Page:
– My wife, referring to Skyrim (of course)

Most of my playthroughs of Skyrim happened BD (Before Daughter). I had a lot more time back then, so I could devote 2-4 hours a night to playing video games.

Now… not so much. My days are spent working and watching my little one, and nights are full of schoolwork for a graduate degree. So what used to be 2-4 hours a day of video game time is now reduced to about 1 hour a day.

Do you know what you can get done in an hour of Fallout? You can basically build a few water purifiers around your settlement and explore a new building/area. And that’s assuming you didn’t have to travel from vendor to vendor finding supplies for your freaking water purifiers.

When it takes that long to go through one area, it’s actually kind of discouraging. My hour will be up, and I’ll feel like I didn’t get nearly as far as I wanted to.

So then I’m tempted to play another hour and forgo schoolwork or time with the family or sleep or going to the bathroom. And even if I put the controller down for the day, the game still sticks in my mind. I’ll be thinking of what I want to do around my settlements next, or which side quests I want to do, or which new companion I want to hang out with for a while.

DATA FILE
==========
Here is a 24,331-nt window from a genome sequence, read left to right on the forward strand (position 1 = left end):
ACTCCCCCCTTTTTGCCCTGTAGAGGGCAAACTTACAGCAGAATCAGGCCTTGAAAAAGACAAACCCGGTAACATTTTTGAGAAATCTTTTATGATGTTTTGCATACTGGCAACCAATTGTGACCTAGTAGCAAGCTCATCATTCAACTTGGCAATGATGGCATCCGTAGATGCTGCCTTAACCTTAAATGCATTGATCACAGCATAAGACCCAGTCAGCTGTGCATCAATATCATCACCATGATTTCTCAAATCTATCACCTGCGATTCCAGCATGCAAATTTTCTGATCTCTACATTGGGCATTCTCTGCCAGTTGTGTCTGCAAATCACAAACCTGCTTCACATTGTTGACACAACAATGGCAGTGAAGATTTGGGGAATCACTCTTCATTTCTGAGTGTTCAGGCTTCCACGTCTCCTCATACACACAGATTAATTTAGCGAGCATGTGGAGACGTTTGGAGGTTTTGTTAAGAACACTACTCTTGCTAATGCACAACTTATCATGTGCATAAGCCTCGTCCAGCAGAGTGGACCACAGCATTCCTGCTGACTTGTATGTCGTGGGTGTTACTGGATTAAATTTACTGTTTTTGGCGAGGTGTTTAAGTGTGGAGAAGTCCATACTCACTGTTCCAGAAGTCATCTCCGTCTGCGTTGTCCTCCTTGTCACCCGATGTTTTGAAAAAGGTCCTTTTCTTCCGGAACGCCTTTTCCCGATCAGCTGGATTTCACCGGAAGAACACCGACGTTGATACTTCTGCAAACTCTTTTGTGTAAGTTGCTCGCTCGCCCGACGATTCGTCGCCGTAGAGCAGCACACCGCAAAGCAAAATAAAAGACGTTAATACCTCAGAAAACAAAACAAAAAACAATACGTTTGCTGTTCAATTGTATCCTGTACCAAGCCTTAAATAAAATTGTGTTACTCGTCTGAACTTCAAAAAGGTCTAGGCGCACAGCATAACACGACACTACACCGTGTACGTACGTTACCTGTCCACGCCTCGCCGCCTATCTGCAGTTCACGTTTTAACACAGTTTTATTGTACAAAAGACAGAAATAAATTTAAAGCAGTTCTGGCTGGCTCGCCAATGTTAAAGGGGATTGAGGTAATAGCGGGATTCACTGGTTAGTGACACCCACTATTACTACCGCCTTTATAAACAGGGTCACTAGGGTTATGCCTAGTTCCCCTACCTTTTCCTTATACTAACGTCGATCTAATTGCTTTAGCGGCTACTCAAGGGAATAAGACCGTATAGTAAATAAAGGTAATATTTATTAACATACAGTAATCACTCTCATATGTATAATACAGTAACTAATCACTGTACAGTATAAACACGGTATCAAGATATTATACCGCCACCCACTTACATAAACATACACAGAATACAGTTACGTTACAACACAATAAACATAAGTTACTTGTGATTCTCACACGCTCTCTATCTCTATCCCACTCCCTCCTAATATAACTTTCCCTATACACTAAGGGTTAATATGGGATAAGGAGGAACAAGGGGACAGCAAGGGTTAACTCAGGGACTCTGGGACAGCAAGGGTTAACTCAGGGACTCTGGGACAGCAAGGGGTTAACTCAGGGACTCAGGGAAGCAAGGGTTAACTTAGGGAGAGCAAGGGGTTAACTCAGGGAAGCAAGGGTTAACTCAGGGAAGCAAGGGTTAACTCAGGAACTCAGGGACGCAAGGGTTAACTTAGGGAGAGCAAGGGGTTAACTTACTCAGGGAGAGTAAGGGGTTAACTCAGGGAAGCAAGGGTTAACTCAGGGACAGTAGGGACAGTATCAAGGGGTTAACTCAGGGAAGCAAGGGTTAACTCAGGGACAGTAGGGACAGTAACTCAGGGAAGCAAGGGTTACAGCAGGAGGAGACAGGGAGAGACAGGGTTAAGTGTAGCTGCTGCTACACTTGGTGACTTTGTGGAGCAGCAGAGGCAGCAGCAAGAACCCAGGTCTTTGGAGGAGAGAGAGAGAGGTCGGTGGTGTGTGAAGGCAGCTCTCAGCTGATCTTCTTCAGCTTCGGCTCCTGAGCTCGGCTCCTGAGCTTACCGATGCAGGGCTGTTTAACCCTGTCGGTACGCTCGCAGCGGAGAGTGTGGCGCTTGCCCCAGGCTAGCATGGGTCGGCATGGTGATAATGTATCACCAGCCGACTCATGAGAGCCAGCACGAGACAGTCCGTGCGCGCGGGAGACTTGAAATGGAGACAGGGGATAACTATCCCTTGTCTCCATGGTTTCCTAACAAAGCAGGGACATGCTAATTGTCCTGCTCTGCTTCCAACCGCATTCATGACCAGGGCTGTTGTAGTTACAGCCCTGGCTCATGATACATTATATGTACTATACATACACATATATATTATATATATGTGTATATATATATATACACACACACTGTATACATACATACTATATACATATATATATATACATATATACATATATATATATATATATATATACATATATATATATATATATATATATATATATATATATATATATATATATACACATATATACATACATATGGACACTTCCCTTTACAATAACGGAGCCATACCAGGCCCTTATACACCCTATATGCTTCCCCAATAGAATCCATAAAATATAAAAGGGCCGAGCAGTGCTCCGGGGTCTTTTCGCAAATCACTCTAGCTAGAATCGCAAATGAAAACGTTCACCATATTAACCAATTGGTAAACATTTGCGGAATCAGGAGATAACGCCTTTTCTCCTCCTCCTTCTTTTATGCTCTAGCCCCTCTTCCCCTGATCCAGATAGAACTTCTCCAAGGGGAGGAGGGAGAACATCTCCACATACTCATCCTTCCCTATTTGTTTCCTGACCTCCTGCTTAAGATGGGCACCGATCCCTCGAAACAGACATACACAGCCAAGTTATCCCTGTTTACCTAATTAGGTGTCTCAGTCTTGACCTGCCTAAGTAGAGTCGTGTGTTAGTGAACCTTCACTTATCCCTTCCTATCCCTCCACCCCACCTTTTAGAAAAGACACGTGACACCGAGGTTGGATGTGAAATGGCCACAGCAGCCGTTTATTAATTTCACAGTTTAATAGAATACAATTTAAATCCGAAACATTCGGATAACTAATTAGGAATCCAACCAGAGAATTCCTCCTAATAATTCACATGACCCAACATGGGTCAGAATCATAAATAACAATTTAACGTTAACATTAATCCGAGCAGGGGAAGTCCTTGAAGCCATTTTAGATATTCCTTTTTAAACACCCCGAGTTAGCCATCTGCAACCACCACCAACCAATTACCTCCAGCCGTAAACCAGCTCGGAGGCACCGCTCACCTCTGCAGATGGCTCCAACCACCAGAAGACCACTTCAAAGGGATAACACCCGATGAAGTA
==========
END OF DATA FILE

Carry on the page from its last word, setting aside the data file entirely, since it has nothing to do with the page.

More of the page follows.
And I’m not even a completionist! I’m not someone that tries to get every single achievement in a game. I’ll gladly leave things by the wayside if I feel they’ll take me too far from the experience. This drives my wife crazy, because she has to get all of the bugs in Zelda, all of the flags in Assassin's Creed, etc. 

But this game is just that awesome and has that much content that it’s hard to pull myself away.

To Wrap it Up

I read an article that said you can’t play Fallout 4 the way it was meant to be played if you have a family. And I agree with that, because there’s so much to do and see, and it’s hard to give it the attention this masterpiece deserves.